When owners collect site rents they collect the surplus of society as unearned income. This is because after wages and profits are allocated, all that is left over as surplus is absorbed as rent. But site rental values are public value. Annual Ground Rent should be collected to fully fund public services, avoid the vast ‘deadweight losses’ of taxation and equalise life chances by sharing society’s surplus amongst all who together generate that surplus.
That returning to site rent as revenue is the route to a boosted and shared Scottish prosperity is confirmed not only by the great Scottish Enlightenment thinker, Adam Smith, but also by Nobel laureate professors of economics who advise the Scottish government today:
“ …it is highly efficient to tax rents because such taxes don’t cause any distortions… A stiff tax on all such rents would not only reduce inequality but also reduce incentives to engage in the kind of rent-seeking activities that distort our economy and our democracy.”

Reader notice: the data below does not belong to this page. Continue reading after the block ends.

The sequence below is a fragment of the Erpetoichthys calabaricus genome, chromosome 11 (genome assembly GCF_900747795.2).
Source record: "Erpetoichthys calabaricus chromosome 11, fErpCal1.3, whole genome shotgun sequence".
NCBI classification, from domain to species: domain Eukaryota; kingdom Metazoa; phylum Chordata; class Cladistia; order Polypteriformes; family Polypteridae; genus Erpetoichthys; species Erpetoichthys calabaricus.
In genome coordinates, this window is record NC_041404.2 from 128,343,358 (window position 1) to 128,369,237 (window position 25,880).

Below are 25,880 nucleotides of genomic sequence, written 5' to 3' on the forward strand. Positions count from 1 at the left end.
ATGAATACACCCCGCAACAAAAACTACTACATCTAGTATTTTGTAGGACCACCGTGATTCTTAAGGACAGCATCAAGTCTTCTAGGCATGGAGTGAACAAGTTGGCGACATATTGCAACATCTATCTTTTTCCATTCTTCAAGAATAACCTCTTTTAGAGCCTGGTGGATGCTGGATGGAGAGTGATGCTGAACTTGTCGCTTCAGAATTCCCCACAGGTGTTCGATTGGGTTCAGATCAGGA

The Price of Inequality (2012) pp 212-213.
Professor Joseph Stiglitz
PROFESSOR OF ECONOMICS COLUMBIA UNIVERSITY, FORMER CHIEF ECONOMIST AT THE WORLD BANK, NOBEL PRIZE WINNER, MEMBER OF SCOTLAND’S COUNCIL OF ECONOMIC ADVISERS
“ …taxing land itself… is equivalent to taxing an economic rent – to do so does not discourage any desirable activity… [It] would also capture the benefits accruing to landowners from external developments rather than their own efforts.”
Tax by design (2011) Ch 16, p 371.
Professor Sir James Mirrlees
EMERITUS PROFESSOR OF POLITICAL ECONOMY UNIVERSITY OF CAMBRIDGE, NOBEL PRIZE WINNER, MEMBER OF SCOTLAND’S COUNCIL OF ECONOMIC ADVISERS
“ …no discouragement will thereby be given to any sort of industry. The… wealth and revenue of the great body of the people, might be the same after such a tax as before. Ground rents…are, therefore, perhaps, the species of revenue which can best bear to have a peculiar tax imposed upon them.”
The Wealth of Nations (1776) Book V, p 370.
SCOTTISH ENLIGHTENMENT PHILOSOPHER, THE FATHER OF MODERN ECONOMICS